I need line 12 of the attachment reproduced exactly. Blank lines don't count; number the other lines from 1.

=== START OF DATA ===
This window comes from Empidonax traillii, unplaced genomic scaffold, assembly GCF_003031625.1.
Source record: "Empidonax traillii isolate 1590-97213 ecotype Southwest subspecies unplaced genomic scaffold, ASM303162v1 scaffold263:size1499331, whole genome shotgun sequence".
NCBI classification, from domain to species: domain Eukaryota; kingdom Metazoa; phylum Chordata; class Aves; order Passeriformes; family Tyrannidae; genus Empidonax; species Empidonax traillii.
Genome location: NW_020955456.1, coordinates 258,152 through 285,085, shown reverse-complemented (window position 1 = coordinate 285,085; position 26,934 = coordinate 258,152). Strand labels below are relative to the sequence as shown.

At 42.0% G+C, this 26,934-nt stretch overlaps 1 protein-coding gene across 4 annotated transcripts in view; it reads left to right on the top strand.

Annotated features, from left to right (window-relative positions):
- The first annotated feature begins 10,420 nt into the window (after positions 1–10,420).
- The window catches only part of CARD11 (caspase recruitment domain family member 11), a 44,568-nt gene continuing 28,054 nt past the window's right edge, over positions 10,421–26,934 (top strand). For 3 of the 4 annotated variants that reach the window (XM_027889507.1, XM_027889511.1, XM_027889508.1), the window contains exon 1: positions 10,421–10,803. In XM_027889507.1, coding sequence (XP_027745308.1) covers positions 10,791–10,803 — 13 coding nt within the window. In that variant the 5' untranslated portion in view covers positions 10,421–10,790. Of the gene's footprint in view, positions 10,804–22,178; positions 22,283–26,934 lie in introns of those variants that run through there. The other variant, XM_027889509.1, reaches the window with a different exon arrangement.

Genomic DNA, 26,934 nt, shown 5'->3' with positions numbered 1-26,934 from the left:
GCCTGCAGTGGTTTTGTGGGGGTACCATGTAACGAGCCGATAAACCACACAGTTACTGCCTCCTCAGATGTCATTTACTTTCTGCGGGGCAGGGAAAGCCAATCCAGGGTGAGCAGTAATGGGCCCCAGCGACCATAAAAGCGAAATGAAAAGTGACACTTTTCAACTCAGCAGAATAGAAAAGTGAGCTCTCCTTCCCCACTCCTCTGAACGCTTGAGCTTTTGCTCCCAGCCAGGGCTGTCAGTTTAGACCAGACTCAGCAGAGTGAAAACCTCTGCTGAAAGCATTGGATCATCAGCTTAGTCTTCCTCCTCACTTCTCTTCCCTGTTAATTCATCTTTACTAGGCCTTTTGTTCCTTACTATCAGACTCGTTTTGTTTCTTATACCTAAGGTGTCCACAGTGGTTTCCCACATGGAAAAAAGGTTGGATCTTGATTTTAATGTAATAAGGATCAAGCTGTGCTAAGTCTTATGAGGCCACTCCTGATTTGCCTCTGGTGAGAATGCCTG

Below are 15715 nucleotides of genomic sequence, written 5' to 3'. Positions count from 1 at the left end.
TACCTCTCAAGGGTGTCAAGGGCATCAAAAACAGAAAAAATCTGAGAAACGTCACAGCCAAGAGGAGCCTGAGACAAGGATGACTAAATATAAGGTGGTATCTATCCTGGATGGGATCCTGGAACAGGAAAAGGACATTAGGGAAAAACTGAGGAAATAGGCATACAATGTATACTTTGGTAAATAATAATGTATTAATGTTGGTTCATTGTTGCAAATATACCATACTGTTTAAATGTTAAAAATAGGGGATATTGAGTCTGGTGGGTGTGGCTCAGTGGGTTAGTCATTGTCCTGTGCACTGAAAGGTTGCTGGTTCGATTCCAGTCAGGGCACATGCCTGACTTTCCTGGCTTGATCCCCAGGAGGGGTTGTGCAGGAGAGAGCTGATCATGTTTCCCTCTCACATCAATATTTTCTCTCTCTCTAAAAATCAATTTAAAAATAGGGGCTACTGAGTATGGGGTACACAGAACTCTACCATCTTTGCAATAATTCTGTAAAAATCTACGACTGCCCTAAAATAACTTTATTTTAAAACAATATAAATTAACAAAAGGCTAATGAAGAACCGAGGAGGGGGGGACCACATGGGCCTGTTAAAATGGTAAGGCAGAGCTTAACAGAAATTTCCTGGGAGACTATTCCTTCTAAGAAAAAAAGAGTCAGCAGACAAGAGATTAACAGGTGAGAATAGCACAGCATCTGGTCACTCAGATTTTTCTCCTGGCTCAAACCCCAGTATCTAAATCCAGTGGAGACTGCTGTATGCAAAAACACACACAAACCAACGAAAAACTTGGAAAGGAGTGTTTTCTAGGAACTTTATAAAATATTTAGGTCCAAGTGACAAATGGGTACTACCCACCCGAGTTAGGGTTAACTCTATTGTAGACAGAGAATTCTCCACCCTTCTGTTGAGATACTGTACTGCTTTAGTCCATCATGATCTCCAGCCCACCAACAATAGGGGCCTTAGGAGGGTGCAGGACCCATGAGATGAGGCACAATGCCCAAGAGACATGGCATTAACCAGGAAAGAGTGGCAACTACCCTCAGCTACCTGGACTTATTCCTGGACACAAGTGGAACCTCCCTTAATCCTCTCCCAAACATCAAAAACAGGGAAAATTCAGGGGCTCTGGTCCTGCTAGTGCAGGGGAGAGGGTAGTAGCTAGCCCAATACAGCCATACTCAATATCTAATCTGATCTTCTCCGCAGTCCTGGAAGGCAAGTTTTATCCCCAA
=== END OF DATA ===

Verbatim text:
TACCTCTCAAGGGTGTCAAGGGCATCAAAAACAGAAAAAATCTGAGAAACGTCACAGCCAAGAGGAGCCTGAGACAAGGATGACTAAATATAAGGTGGTATCTATCCTGGATGGGATCCTGGAACAGGAAAAGGACATTAGGGAAAAACTGAGGAAATAGGCATACAATGTATACTTTGGTAAATAATAATGTATTAATGTTGGTTCATTGTTGCAAATATACCATACTGTTTAAATGTTAAAAATAGGGGATATTGAGTCTGGTGGGTGTGGCTCAGTGGGTTAGTCATTGTCCTGTGCACTGAAAGGTTGCTGGTTCGATTCCAGTCAGGGCACATGCCTGACTTTCCTGGCTTGATCCCCAGGAGGGGTTGTGCAGGAGAGAGCTGATCATGTTTCCCTCTCACATCAATATTTTCTCTCTCTCTAAAAATCAATTTAAAAATAGGGGCTACTGAGTATGGGGTACACAGAACTCTACCATCTTTGCAATAATTCTGTAAAAATCTACGACTGCCCTAAAATAACTTTATTTTAAAACAATATAAATTAACAAAAGGCTAATGAAGAACCGAGGAGGGGGGGACCACATGGGCCTGTTAAAATGGTAAGGCAGAGCTTAACAGAAATTTCCTGGGAGACTATTCCTTCTAAGAAAAAAAGAGTCAGCAGACAAGAGATTAACAGGTGAGAATAGCACAGCATCTGGTCACTCAGATTTTTCTCCTGGCTCAAACCCCAGTATCTAAATCCAGTGGAGACTGCTGTATGCAAAAACACACACAAACCAACGAAAAACTTGGAAAGGAGTGTTTTCTAGGAACTTTATAAAATATTTAGGTCCAAGTGACAAATGGGTACTACCCACCCGAGTTAGGGTTAACTCTATTGTAGACAGAGAATTCTCCACCCTTCTGTTGAGATACTGTACTGCTTTAGTCCATCATGATCTCCAGCCCACCAACAATAGGGGCCTTAGGAGGGTGCAGGACCCATGAGATGAGGCACAATGCCCAAGAGACATGGCATTAACCAGGAAAGAGTGGCAACTACCCTCAGCTACCTGGACTTATTCCTGGACACAAGTGGAACCTCCCTTAATCCTCTCCCAAACATCAAAAACAGGGAAAATTCAGGGGCTCTGGTCCTGCTAGTGCAGGGGAGAGGGTAGTAGCTAGCCCAATACAGCCATACTCAATATCTAATCTGATCTTCTCCGCAGTCCTGGAAGGCAAGTTTTATCCCCAA